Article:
All Duels – Duel BMW F 700 GS vs Triumph Tiger 800: easy trails! – A 100% European match!

Duel BMW F 700 GS vs Triumph Tiger 800: easy trails !

All Duels - Duel BMW F 700 GS vs Triumph Tiger 800: easy trails! - A 100% European match!

Appeared two years ago, the Triumph Tiger 800 quickly established itself as the benchmark for mid-capacity road trails. But that was without counting BMW’s response with its new F 700 GS. Duel at the top… ease !

A 100% European match !

Once again, it is the builders of the Old Continent who are making the news. Indeed, if the Japanese had their heyday on the trail market, it is clear that they have somewhat abandoned the niche, especially in the medium-displacement category..

So today we oppose the new German F 700 GS to the English one who has made everyone agree for two years, the sparkling Tiger 800. Yes, a 700 against an 800…

Marketing fairies have really crazy ideas, sometimes: after having unveiled an F 650 GS which actually cubed 798 cc, they do it again by changing the model to cubic capacity … virtual !

The "false 650" therefore evolves into "false 700" but retains the parallel twin cylinder common to the F 800 GS, the "big sister" a little more powerful and oriented all terrain (read our and our).

The 700 picks up 4 horsepower and 0.2 mkg of torque compared to the 650. BMW has also slightly shortened the chain drive gear ratio for quicker acceleration. Externally, the F700GS is recognizable thanks to its second brake disc, its sharper aesthetic and its ABS now standard.

For its part, the Triumph Tiger 800 has had a well-deserved success for two years (read our). This ultra versatile machine enchants all those who try it thanks to its unique 3-cylinder and its ease of handling..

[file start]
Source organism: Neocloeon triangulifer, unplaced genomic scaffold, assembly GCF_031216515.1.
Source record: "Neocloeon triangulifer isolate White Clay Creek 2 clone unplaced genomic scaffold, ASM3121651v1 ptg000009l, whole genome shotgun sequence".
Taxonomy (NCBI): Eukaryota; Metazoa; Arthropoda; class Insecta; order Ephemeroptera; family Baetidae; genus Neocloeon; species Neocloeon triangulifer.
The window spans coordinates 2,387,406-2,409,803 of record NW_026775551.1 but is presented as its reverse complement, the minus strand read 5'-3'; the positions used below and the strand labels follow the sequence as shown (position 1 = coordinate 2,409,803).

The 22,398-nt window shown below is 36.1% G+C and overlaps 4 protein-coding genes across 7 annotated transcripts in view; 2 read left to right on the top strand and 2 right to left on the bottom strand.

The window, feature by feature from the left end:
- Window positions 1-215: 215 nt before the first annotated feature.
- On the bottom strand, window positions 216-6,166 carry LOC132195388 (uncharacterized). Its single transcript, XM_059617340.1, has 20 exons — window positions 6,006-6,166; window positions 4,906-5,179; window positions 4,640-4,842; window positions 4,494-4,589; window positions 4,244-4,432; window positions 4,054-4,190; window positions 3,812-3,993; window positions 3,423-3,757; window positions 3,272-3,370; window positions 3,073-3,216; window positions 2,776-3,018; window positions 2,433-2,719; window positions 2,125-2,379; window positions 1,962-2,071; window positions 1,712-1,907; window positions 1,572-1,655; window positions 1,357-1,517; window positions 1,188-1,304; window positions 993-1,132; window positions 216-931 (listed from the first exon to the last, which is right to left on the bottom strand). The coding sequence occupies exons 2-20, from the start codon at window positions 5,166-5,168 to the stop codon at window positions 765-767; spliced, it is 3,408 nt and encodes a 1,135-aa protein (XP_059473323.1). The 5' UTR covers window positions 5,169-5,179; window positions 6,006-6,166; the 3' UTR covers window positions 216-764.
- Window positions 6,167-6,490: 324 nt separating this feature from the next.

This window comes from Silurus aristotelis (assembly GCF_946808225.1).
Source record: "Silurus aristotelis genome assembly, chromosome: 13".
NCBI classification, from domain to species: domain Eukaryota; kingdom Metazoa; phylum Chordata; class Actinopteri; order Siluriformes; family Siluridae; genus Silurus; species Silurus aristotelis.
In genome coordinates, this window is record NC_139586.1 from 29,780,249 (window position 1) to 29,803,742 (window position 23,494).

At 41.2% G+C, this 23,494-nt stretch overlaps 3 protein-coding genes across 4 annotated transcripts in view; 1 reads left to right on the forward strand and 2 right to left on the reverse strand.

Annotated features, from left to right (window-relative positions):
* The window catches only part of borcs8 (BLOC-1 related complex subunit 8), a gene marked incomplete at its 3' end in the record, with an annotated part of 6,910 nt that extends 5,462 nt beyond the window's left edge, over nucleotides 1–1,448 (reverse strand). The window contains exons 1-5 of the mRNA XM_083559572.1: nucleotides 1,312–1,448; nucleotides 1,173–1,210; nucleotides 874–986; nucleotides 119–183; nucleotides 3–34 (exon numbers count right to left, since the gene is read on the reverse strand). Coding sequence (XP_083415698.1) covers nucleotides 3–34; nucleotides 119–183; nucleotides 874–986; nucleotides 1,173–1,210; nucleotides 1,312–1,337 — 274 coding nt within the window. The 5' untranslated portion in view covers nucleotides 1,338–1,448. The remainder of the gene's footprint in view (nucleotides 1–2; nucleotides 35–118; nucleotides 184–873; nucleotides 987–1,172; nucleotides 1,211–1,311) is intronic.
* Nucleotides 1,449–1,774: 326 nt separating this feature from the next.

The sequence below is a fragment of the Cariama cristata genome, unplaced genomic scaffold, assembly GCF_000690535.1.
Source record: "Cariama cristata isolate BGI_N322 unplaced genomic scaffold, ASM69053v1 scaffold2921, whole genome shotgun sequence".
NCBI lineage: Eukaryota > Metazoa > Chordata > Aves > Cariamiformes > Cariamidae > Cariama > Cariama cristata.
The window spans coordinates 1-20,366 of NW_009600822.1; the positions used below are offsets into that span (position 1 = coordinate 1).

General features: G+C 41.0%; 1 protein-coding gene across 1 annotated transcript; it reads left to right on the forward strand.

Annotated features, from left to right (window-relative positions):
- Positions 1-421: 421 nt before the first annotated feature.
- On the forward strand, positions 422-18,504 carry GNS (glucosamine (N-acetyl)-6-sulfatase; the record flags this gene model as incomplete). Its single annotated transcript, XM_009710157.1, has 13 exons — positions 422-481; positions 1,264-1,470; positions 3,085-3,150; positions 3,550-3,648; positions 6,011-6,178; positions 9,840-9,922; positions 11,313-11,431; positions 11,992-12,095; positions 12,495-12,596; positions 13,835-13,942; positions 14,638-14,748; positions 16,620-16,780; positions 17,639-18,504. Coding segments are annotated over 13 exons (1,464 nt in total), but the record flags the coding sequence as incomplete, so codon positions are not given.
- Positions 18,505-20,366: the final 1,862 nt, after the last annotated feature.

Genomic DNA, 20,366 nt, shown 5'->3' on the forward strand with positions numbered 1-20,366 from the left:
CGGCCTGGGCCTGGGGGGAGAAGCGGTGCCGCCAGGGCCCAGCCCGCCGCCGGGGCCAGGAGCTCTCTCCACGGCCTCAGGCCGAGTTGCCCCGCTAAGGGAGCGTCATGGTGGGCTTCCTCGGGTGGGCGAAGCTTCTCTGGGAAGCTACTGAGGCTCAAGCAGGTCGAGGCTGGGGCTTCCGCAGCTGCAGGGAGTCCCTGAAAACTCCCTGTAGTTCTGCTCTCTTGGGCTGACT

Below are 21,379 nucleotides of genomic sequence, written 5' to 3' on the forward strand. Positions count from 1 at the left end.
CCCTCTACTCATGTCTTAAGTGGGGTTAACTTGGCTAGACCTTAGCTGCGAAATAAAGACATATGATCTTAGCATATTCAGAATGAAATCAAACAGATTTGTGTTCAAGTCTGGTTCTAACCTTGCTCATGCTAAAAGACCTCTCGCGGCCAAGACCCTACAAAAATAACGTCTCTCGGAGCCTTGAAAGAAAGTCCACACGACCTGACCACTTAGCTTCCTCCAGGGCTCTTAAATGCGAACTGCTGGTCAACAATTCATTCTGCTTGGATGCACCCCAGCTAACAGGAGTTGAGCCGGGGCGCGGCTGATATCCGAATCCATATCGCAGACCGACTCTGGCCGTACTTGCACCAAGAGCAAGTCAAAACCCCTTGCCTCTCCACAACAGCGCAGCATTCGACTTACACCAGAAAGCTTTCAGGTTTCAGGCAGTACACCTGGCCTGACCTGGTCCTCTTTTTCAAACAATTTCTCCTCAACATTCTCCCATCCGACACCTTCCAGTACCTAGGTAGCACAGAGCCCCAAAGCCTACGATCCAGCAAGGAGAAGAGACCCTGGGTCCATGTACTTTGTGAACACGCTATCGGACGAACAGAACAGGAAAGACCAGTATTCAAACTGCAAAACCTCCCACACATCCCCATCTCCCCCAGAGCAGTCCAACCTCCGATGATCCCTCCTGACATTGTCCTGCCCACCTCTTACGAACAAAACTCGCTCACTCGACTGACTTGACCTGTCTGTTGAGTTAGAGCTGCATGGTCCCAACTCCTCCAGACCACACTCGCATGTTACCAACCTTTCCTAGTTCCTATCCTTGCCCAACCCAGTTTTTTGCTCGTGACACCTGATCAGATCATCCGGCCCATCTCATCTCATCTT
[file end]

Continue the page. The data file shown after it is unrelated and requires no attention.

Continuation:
Knives Out

The German will have to spare no effort to win in this comparison against the dashing English. Because the F 700 GS already shows at the start a handicap of 19 horses compared to its competitor, for a price hardly lower. At € 9,200, the BMW and its standard ABS is as expensive as the Tiger 800 without ABS (€ 9,250), an option billed at € 600 in Triumph dealerships.

But the Behème has other arguments to make: if it inherits the extreme ease of handling of the late F 650 GS and manages to correct its rare flaws, the fight could be close….

As too often nowadays at Triumph, the Tiger 800 is inspired by certain aesthetic codes dear to the German brand: the "raw foundry" rear seems directly taken from an R 1200 GS.

For its part, the F 700 GS looks more like its raised F 800 R roadster cousin than a big road trail. Visually, the Triumph crushes its size enhancing the graceful BMW which hides very well its – almost – 800 cc.

European class

The quality of materials and assemblies is very correct on each of the motorcycles. And if plastics are ubiquitous, they are fortunately well made. We also find these little "plus" distinctive features of most European motorcycles, such as the presence of braided brake hoses.

However, recourse to the options catalog remains essential for both manufacturers. This is the case for benefiting from a central stand, a high screen or even heated grips and hand guards. A somewhat stingy approach, especially at this price level … Not to mention that at Triumph, you also have to put the glove in your pocket for the ABS (+600 euros).

On the F 700 GS, for the same price as Triumph ABS, it is possible to improve active safety by opting for ESA piloted suspensions, ASC anti-skidding and the TMPS tire pressure indicator, three options offered in the "Security" Pack at 595 euros.

Despite their recent design, these two trails suffer from annoying little shortcomings. For example, the Tiger still does not offer warnings: a pity for such a versatile and road bike.

In a different register, the F700GS insists on displaying its speed in a small analog meter with graduation as tight as it is unreadable. It’s a blow to be stupidly flashed by the thousands of radars which now line our pretty roads…

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